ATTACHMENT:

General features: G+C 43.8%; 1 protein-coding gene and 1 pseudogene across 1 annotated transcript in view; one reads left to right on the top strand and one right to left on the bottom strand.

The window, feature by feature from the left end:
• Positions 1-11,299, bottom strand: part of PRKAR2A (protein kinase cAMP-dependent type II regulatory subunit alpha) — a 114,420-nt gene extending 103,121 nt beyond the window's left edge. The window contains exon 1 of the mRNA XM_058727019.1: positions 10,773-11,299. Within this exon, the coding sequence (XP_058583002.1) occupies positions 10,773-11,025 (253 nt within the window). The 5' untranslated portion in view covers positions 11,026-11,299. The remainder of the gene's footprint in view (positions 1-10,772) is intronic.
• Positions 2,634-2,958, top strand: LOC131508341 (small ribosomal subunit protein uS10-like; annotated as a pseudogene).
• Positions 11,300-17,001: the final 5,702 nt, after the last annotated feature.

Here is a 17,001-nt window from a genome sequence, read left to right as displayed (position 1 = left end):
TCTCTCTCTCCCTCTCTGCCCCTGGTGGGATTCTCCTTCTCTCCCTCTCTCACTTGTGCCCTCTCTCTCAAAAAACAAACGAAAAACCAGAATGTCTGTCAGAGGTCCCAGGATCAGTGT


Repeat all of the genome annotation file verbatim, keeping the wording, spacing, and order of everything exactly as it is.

General features: G+C 43.8%; 1 protein-coding gene and 1 pseudogene across 1 annotated transcript in view; one reads left to right on the top strand and one right to left on the bottom strand.

The window, feature by feature from the left end:
• Positions 1-11,299, bottom strand: part of PRKAR2A (protein kinase cAMP-dependent type II regulatory subunit alpha) — a 114,420-nt gene extending 103,121 nt beyond the window's left edge. The window contains exon 1 of the mRNA XM_058727019.1: positions 10,773-11,299. Within this exon, the coding sequence (XP_058583002.1) occupies positions 10,773-11,025 (253 nt within the window). The 5' untranslated portion in view covers positions 11,026-11,299. The remainder of the gene's footprint in view (positions 1-10,772) is intronic.
• Positions 2,634-2,958, top strand: LOC131508341 (small ribosomal subunit protein uS10-like; annotated as a pseudogene).
• Positions 11,300-17,001: the final 5,702 nt, after the last annotated feature.

Here is a 17,001-nt window from a genome sequence, read left to right as displayed (position 1 = left end):
TCTCTCTCTCCCTCTCTGCCCCTGGTGGGATTCTCCTTCTCTCCCTCTCTCACTTGTGCCCTCTCTCTCAAAAAACAAACGAAAAACCAGAATGTCTGTCAGAGGTCCCAGGATCAGTGT